MissProfe is reflecting on her role in the classroom after reading Kelly Christopherson’s post about the same topic. Although I left a comment for MissProfe I wanted to post it here because I realized that I’m not just a teacher, I’m three teachers: I’m a technology teacher, an international school teacher and a middle school teacher. All three roles are wrapped up into one position, but they can have different objectives. It’s all about the balance.
From a tech teacher’s point of view:
I always like to say that I teach students how to learn with technology. It doesn’t really matter to me if they become the all-time expert on whatever tool we’re working with at the moment – after all, what are the chances that they’ll be using the exact same tool, same version, 5 years from now? All that matters to me is that they can learn how to use the next tool that will be developed, and the tool after that, and the ones we never dreamed would be possible.
From an international school teacher’s point of view:
We have so much transition in the international school classroom, both students and teachers rotating in and out. All I want is for students that leave my classroom to feel comfortable and confident with technology. They don’t have to be the best, they just know that they can tackle the next challenge that comes along – with the next teacher, in the next school, in the next country.
From a middle school teacher’s point of view:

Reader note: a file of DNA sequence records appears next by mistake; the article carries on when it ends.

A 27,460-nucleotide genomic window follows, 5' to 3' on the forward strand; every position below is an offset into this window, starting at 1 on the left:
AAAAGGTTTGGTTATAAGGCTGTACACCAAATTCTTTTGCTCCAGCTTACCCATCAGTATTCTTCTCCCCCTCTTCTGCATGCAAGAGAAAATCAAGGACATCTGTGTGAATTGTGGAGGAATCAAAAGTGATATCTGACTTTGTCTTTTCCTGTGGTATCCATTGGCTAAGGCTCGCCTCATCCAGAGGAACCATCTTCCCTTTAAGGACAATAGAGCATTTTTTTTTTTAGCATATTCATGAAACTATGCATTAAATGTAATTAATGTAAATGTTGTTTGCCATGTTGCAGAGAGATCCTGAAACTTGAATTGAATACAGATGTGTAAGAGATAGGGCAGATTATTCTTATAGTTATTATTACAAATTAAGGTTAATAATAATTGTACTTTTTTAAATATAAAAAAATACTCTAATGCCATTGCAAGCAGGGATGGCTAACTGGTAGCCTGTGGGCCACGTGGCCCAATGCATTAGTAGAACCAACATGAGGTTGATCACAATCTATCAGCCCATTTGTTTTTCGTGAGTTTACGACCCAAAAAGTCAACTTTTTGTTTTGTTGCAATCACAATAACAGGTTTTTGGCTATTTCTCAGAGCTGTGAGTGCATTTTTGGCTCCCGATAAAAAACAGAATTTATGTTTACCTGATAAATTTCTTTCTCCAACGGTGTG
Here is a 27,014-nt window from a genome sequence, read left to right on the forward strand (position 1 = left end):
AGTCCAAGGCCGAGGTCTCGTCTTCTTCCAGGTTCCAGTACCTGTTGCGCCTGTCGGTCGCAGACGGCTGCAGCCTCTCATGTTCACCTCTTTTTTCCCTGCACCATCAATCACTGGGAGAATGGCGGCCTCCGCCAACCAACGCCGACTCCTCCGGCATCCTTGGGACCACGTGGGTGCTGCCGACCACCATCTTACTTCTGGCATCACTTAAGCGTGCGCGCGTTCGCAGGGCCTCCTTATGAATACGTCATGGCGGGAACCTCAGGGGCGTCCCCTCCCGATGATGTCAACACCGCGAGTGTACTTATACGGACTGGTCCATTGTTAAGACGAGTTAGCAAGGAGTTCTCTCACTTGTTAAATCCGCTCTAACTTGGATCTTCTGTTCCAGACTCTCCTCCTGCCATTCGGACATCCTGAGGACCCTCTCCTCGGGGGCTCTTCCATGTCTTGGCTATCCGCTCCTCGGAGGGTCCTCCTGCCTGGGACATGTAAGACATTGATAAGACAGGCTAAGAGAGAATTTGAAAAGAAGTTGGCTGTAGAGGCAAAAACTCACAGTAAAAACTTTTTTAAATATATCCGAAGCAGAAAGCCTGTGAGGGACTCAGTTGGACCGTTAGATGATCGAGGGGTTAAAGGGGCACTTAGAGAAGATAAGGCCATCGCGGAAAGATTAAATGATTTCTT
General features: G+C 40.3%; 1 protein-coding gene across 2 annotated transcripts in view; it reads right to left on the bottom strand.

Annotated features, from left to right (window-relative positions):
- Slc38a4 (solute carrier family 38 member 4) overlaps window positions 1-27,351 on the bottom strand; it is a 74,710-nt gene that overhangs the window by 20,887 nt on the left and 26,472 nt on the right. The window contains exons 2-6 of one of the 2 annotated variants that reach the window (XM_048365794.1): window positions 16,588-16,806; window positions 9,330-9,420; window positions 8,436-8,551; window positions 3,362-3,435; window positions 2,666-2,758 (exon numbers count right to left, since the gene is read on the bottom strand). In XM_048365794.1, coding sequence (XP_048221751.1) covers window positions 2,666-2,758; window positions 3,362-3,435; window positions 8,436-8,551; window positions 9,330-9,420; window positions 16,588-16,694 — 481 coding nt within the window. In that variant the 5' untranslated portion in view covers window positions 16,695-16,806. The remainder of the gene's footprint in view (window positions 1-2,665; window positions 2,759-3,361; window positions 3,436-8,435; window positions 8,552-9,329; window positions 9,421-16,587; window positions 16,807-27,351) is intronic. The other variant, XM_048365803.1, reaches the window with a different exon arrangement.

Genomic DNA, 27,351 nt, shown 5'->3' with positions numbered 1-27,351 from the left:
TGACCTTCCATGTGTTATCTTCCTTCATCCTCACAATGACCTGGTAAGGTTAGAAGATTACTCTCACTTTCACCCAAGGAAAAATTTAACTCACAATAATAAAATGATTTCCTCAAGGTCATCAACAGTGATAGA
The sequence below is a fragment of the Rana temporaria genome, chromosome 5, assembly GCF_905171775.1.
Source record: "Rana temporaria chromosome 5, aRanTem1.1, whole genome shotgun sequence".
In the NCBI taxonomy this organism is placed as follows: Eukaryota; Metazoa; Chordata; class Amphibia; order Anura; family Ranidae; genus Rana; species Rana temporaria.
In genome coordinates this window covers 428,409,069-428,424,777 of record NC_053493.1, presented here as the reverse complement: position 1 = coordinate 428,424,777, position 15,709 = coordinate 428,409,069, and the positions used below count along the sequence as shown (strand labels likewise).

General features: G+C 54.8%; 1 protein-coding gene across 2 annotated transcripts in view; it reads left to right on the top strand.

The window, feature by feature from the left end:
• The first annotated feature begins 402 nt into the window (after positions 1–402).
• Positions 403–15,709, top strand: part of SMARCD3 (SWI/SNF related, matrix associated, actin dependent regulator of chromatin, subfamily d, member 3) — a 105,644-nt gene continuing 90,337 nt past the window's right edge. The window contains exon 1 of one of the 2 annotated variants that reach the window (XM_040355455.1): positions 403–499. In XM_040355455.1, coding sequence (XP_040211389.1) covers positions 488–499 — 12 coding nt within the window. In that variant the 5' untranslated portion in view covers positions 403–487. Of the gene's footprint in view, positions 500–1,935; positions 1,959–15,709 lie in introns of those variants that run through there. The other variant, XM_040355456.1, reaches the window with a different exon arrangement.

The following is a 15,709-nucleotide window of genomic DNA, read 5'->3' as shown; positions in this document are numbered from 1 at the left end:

I want students to have fun, to be excited, to be interested in learning more, to enjoy technology as part of their daily life. To me, middle school is about exposure to new skills and possibilities, about enthusing students in areas they may not be naturally interested, and showing them different ways to learn and have fun. I’m a cheerleader for technology.
I realize that pretty much everything I’ve written here is already stated in my teaching philosophy. Everything I do in the classroom is shaped by my understanding and my belief in my role as an educator, but I rarely think about that philosophy – I just do it. In fact, just about the only time I really think about my philosophy of education is during recruiting season.
We international school teachers go recruiting quite frequently, sometimes as frequently as every other year. Every time we attend a job fair we are meeting with administrators from around the globe that only have a few days in which to process our potential for their school. We are anxious to share everything there is to know about our teaching style, philosophy, objectives, experience and interests in a short (usually 20 minute) interview. I think next time I should just say I’m the best value: hire one, get three!
Image 1: http://www.bolton.ac.uk/learning/images/hand_globe.jpg